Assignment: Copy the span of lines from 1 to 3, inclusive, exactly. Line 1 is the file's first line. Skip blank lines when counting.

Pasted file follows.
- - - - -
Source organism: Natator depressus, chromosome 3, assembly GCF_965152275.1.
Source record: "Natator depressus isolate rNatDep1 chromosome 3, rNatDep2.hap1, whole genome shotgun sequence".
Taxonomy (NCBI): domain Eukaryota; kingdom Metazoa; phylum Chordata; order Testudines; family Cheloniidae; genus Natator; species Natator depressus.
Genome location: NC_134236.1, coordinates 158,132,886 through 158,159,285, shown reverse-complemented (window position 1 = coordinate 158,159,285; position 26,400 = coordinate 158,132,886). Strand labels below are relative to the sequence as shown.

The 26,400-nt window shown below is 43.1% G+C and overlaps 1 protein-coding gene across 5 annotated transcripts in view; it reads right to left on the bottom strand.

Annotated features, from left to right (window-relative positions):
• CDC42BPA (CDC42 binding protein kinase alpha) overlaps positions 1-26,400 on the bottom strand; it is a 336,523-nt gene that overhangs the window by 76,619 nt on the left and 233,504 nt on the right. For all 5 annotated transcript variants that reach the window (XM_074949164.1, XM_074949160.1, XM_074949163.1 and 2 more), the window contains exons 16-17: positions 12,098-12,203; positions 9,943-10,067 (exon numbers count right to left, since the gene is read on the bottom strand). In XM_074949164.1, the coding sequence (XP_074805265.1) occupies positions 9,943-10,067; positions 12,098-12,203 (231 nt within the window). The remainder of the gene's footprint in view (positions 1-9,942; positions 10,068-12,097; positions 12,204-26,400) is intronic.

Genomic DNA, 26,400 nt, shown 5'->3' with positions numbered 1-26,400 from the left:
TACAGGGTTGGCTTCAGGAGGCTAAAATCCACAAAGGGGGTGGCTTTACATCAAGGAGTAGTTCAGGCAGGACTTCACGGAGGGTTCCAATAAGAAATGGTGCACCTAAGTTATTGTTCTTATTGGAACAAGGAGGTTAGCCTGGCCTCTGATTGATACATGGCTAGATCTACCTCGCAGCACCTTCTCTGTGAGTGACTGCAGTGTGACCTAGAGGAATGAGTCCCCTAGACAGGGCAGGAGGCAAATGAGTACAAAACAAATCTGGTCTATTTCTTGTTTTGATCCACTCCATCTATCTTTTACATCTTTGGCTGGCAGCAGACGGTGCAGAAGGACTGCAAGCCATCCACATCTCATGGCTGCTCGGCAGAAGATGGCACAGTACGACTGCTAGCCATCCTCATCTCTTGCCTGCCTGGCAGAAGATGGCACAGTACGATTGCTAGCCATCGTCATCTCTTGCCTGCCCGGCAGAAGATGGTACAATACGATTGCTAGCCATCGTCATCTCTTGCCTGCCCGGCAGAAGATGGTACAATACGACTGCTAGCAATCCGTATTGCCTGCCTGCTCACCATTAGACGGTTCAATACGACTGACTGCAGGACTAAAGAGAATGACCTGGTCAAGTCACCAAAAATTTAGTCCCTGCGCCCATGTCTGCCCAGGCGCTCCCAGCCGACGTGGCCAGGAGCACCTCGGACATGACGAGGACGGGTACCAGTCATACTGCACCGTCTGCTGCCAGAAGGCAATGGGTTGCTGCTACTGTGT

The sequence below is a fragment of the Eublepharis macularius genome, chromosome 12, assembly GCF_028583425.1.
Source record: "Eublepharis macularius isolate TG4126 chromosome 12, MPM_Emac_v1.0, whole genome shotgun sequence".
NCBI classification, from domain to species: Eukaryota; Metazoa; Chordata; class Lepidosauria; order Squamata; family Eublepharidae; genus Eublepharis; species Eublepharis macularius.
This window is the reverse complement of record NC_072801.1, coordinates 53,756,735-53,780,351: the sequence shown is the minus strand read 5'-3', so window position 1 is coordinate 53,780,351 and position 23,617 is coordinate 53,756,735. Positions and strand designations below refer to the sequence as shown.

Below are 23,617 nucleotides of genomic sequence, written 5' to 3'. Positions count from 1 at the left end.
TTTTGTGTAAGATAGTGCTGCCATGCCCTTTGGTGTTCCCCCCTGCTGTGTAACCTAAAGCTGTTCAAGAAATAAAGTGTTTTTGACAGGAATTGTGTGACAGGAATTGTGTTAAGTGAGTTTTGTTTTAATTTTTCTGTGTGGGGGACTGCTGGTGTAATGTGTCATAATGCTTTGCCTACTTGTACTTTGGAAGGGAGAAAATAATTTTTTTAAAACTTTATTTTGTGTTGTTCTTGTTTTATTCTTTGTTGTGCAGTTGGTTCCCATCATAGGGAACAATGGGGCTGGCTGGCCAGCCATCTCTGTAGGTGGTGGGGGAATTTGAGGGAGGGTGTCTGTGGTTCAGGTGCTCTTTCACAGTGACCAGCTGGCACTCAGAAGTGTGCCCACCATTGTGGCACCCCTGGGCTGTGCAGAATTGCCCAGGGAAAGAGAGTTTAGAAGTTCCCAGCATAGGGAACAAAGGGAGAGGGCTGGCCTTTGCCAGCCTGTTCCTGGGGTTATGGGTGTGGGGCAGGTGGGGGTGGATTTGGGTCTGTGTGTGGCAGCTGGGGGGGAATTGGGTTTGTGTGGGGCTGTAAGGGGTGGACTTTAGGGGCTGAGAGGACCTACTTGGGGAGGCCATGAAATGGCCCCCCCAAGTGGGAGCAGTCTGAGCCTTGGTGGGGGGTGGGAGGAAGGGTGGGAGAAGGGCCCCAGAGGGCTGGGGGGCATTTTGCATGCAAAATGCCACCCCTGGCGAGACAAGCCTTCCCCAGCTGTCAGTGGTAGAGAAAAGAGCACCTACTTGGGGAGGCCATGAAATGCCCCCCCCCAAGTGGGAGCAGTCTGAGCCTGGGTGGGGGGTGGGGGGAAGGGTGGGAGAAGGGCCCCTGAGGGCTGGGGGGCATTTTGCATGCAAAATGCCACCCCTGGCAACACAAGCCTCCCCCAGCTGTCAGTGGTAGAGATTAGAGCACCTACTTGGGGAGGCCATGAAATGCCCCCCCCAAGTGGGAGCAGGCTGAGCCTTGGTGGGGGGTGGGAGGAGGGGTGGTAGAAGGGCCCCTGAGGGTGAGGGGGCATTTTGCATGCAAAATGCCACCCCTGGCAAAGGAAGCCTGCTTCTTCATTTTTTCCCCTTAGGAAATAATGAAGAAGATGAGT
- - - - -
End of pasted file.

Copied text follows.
Source organism: Natator depressus, chromosome 3, assembly GCF_965152275.1.
Source record: "Natator depressus isolate rNatDep1 chromosome 3, rNatDep2.hap1, whole genome shotgun sequence".
Taxonomy (NCBI): domain Eukaryota; kingdom Metazoa; phylum Chordata; order Testudines; family Cheloniidae; genus Natator; species Natator depressus.